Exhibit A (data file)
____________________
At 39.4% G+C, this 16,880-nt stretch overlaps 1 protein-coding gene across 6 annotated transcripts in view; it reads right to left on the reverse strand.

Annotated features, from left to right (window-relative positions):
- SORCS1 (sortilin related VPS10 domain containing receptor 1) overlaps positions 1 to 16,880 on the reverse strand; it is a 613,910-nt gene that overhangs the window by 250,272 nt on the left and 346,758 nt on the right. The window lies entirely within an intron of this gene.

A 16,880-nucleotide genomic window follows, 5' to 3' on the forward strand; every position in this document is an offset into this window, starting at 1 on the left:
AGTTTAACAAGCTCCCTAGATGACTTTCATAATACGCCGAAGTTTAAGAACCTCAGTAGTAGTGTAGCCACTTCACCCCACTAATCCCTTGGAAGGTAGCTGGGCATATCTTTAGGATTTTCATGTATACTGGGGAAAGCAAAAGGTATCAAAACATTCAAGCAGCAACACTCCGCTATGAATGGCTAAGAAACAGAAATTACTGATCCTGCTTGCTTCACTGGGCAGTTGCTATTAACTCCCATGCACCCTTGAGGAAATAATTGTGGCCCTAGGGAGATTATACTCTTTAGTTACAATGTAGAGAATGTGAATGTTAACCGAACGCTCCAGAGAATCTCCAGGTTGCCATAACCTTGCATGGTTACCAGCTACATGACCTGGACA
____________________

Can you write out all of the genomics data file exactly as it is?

At 39.4% G+C, this 16,880-nt stretch overlaps 1 protein-coding gene across 6 annotated transcripts in view; it reads right to left on the reverse strand.

Annotated features, from left to right (window-relative positions):
- SORCS1 (sortilin related VPS10 domain containing receptor 1) overlaps positions 1 to 16,880 on the reverse strand; it is a 613,910-nt gene that overhangs the window by 250,272 nt on the left and 346,758 nt on the right. The window lies entirely within an intron of this gene.

A 16,880-nucleotide genomic window follows, 5' to 3' on the forward strand; every position in this document is an offset into this window, starting at 1 on the left:
AGTTTAACAAGCTCCCTAGATGACTTTCATAATACGCCGAAGTTTAAGAACCTCAGTAGTAGTGTAGCCACTTCACCCCACTAATCCCTTGGAAGGTAGCTGGGCATATCTTTAGGATTTTCATGTATACTGGGGAAAGCAAAAGGTATCAAAACATTCAAGCAGCAACACTCCGCTATGAATGGCTAAGAAACAGAAATTACTGATCCTGCTTGCTTCACTGGGCAGTTGCTATTAACTCCCATGCACCCTTGAGGAAATAATTGTGGCCCTAGGGAGATTATACTCTTTAGTTACAATGTAGAGAATGTGAATGTTAACCGAACGCTCCAGAGAATCTCCAGGTTGCCATAACCTTGCATGGTTACCAGCTACATGACCTGGACA